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darren adcock

Sep 26, 2016
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Hi again.

I'm looking for some pointers please.

I'm making mini synths off of mfos. I am wanting to have them all to be portable and have an amp and speaker in them. However I know very little about amps and speakers. What kind of thing am I looking for in amp circuits? How do i know how good the sound will be in terms of not distorting? Also I will need a circuit that doesn't draw too much current. In terms of speaker i need to reach a balance between size and frequency response, when i'm looking at speakers which parts of the data do i need to pay best attention to?

I wish to keep the circuit analogue

Obviously if there's just a book i should read I shall do that.

Best and thanks

Darren
 

Audioguru

Sep 24, 2016
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Loudness is produced by how many Watts an amplifier can produce into a speaker that is near you. If the speaker is far from you then it will not be loud unless the Watts is increased. The number of output Watts must be with a rated percentage of distortion number. 0.1% distortion or less cannot be heard.The cheap Chinese amplifier does not mention distortion so its 3 Watts output is probably with extremely high distortion and might be only 1 Watt at a reasonably low distortion. Battery size also determines the loudness of an amplifier. A little 9V battery can feed a 1/2 Watt amplifier. Six AA alkaline cells can feed a 6 Watt amplifier.

How loud and how close to you do you want? A cheap clock radio produces about 1 Watt but with lots of distortion. A home hifi produces 100 watts or more at very low distortion.

A woofer is a low frequency speaker. Cheap ones sound awful. If it is 8 inches in diameter or more and is in a pretty big enclosure then it can produce good low frequencies. Some woofers are 4 inches in diameter and in an enclosure designed for it then it produces pretty good but not deep low frequencies.
A tweeter is a high frequency speaker. Cheap ones sound awful.
A crossover circuit is needed to feed low frequencies to the woofer and feed only high frequencies to the tweeter because high frequencies from a woofer sound awful and low frequencies will damage a fragile tweeter.
 

darren adcock

Sep 26, 2016
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Thanks. This is very helpful.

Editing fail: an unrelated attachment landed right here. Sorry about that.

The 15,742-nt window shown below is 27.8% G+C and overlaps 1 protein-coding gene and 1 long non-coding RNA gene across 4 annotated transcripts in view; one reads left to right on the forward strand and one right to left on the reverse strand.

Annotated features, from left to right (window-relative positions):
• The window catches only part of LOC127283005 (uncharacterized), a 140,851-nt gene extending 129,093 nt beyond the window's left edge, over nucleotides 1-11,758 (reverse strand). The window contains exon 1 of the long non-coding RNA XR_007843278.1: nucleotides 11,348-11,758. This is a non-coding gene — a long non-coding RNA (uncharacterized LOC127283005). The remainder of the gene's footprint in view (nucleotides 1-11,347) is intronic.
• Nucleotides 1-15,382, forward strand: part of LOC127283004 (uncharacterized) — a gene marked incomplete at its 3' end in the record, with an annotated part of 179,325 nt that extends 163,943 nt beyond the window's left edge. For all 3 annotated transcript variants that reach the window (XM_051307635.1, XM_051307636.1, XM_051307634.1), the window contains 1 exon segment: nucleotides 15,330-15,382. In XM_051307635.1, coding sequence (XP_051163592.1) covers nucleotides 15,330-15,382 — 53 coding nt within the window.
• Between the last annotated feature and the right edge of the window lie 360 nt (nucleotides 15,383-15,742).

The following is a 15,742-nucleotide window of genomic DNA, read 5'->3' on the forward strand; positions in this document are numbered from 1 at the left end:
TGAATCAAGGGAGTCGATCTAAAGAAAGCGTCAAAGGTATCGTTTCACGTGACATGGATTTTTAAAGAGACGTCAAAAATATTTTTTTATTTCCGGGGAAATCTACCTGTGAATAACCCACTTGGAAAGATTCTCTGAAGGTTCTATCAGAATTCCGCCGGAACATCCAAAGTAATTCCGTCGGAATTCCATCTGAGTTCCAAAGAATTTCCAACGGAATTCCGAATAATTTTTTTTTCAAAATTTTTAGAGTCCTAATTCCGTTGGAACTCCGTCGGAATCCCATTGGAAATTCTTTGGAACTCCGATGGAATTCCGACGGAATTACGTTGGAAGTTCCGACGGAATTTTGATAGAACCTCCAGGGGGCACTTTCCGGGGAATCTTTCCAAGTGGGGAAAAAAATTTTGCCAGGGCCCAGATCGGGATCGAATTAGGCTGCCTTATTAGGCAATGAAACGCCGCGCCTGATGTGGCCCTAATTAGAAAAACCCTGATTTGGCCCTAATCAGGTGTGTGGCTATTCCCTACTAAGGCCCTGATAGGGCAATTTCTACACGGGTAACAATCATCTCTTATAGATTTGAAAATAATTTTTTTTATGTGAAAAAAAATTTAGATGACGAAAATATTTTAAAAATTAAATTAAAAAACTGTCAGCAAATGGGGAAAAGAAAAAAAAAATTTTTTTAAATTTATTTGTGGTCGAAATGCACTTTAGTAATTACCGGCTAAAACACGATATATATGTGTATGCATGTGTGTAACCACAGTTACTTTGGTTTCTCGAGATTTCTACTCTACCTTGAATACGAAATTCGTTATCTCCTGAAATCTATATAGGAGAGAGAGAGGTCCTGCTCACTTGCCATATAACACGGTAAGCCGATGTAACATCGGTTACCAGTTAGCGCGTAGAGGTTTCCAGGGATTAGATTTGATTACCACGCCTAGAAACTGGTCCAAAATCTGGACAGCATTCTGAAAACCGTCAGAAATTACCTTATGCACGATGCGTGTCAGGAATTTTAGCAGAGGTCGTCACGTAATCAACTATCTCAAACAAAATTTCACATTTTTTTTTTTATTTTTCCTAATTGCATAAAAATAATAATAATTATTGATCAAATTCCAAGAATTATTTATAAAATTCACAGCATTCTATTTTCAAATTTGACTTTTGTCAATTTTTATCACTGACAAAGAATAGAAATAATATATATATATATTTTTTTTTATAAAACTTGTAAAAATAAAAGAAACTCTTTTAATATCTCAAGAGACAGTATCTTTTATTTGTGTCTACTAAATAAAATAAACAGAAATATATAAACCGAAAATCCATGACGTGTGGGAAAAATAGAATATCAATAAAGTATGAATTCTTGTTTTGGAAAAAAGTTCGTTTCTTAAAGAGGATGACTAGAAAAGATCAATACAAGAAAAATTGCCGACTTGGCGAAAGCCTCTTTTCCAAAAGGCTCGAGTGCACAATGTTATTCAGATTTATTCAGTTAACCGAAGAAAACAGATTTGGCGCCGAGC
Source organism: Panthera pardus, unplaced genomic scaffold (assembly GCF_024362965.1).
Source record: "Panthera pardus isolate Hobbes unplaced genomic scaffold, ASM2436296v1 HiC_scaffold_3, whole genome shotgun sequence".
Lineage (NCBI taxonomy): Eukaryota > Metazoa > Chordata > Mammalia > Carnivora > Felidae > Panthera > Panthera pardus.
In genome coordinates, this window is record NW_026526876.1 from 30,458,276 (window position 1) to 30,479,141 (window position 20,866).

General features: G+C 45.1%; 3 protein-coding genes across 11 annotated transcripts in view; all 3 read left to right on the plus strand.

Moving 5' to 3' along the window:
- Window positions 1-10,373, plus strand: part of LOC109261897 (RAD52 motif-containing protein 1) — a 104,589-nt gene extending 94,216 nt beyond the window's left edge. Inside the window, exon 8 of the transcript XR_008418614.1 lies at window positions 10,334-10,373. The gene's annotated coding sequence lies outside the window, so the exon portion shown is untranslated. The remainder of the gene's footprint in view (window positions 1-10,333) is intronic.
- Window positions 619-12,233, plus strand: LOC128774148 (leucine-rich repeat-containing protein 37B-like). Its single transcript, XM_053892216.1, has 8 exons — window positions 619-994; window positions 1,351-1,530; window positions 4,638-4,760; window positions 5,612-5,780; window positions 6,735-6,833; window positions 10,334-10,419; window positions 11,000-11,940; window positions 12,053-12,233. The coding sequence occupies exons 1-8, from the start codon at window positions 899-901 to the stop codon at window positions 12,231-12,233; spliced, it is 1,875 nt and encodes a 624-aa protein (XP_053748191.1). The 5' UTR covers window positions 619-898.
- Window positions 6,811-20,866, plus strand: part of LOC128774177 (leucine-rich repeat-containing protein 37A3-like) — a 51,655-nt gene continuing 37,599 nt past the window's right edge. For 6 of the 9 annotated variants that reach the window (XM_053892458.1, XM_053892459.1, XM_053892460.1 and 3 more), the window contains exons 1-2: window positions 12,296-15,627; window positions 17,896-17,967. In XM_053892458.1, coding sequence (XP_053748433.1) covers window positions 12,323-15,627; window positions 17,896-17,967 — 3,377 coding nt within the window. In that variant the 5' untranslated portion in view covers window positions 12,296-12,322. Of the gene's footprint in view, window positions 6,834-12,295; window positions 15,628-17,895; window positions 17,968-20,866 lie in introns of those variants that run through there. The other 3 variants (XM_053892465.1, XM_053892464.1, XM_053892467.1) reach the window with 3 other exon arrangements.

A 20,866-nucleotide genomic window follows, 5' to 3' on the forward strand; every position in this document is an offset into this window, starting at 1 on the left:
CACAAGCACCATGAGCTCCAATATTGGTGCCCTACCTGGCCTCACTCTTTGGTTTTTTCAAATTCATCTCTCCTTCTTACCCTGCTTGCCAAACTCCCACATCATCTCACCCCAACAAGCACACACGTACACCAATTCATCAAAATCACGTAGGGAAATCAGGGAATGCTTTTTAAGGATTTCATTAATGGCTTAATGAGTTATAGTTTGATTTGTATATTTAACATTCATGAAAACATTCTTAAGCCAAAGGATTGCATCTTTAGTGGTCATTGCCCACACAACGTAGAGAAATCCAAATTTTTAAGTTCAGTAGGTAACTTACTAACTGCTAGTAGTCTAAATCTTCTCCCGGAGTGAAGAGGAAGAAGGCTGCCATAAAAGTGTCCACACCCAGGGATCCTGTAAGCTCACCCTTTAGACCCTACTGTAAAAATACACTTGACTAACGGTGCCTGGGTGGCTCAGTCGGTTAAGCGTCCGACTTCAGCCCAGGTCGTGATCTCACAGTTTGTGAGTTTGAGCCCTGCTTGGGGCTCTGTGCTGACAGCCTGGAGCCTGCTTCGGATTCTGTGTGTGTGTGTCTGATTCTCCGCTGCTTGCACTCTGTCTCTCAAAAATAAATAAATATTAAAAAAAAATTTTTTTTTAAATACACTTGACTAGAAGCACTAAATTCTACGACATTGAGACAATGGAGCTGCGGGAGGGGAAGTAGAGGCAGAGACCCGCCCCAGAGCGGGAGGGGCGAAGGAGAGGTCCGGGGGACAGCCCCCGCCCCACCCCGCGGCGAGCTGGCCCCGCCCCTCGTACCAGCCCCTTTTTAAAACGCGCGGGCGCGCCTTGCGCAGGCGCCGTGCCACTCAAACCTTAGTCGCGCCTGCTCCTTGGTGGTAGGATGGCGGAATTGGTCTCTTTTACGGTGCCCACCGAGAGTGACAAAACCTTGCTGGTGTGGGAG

I would like to have the speaker in the same unit as the synth. 8 inches is doable, obviously smaller the better but I defo want the sub sounds.

I have just made a bass boost circuit (maybe this is what a low pass filter is). As was intending this to drive a bass speaker. and then make a treble booster for tweeter. Is this a good approach? or just look up crossover circuits.

I don't especially need it loud. At the minute I can hear it from 15 metres or so and that's enough. Just the amp part of the circuit doesn't fit my needs, or maybe the speaker doesn't.

That's interesting about the batteries and what they can drive, I wouldn't have thought about that at all. Thanks.

I could maybe have a separate speaker enclosure.

Darren
 

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Sep 24, 2016
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A crossover filter does not boost anything. It is a lowpass circuit for the woofer and a highpass circuit for the tweeter. At the frequency where they cutoff their levels are half power so combined they produce no boost and no loss.
 

darren adcock

Sep 26, 2016
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Is there any sound quality difference between the choke method or I.C method?
 

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Sep 24, 2016
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Is there any sound quality difference between the choke method or I.C method?
Are you talking about using discrete inductors and capacitors (choke method) for a crossover network connected to the woofer and tweeter speakers and want a comparison of using IC active filters driving separate amplifiers (IC method)?
Then active filters and separate amplifiers sound better (less distortion). But gEEtar players seem to want as much distortion as they can get to produce lots of Overdrive and Fuzzz. I think many gEEtar players are deaf to the awful high frequency distortion.
 

darren adcock

Sep 26, 2016
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hahahhahaa.... i'm one of them ex guitar as noisy as possible people.... but then always had synths as well so had the balance of hearing their richness of clarity.

That is the comparison I wanted yes. Thank you for your time here. I will get looking at circuits.
 

darren adcock

Sep 26, 2016
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haaaa, nah, disabled and unable to drive. However I did used to be in a band where we's just break metal objects whilst they were connected to piezo's, distortion pedals and amps. It was fun.But we all have bad ears now.
 
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